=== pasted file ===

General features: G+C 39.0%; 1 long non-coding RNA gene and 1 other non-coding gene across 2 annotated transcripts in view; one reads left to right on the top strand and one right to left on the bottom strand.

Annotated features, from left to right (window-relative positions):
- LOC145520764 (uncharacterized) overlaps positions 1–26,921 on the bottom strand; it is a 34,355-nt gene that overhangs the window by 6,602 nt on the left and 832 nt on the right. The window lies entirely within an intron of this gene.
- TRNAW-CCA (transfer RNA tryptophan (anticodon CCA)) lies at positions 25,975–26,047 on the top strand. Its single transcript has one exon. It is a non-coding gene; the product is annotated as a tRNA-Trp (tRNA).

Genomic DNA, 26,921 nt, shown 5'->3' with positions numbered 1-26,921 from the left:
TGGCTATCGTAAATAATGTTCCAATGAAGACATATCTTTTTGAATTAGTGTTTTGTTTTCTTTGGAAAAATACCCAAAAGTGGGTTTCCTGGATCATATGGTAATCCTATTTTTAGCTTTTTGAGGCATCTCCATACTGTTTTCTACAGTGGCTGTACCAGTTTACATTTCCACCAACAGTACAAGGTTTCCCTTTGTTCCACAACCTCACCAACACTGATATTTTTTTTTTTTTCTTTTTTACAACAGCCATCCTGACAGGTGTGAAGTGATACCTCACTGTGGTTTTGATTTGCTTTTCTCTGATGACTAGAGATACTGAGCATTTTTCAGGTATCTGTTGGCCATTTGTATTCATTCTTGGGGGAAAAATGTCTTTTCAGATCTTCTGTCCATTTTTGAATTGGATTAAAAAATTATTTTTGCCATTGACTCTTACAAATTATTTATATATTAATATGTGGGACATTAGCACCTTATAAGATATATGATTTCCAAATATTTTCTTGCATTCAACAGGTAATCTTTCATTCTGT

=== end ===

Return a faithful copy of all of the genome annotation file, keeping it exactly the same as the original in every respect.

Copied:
General features: G+C 39.0%; 1 long non-coding RNA gene and 1 other non-coding gene across 2 annotated transcripts in view; one reads left to right on the top strand and one right to left on the bottom strand.

Annotated features, from left to right (window-relative positions):
- LOC145520764 (uncharacterized) overlaps positions 1–26,921 on the bottom strand; it is a 34,355-nt gene that overhangs the window by 6,602 nt on the left and 832 nt on the right. The window lies entirely within an intron of this gene.
- TRNAW-CCA (transfer RNA tryptophan (anticodon CCA)) lies at positions 25,975–26,047 on the top strand. Its single transcript has one exon. It is a non-coding gene; the product is annotated as a tRNA-Trp (tRNA).

Genomic DNA, 26,921 nt, shown 5'->3' with positions numbered 1-26,921 from the left:
TGGCTATCGTAAATAATGTTCCAATGAAGACATATCTTTTTGAATTAGTGTTTTGTTTTCTTTGGAAAAATACCCAAAAGTGGGTTTCCTGGATCATATGGTAATCCTATTTTTAGCTTTTTGAGGCATCTCCATACTGTTTTCTACAGTGGCTGTACCAGTTTACATTTCCACCAACAGTACAAGGTTTCCCTTTGTTCCACAACCTCACCAACACTGATATTTTTTTTTTTTTCTTTTTTACAACAGCCATCCTGACAGGTGTGAAGTGATACCTCACTGTGGTTTTGATTTGCTTTTCTCTGATGACTAGAGATACTGAGCATTTTTCAGGTATCTGTTGGCCATTTGTATTCATTCTTGGGGGAAAAATGTCTTTTCAGATCTTCTGTCCATTTTTGAATTGGATTAAAAAATTATTTTTGCCATTGACTCTTACAAATTATTTATATATTAATATGTGGGACATTAGCACCTTATAAGATATATGATTTCCAAATATTTTCTTGCATTCAACAGGTAATCTTTCATTCTGT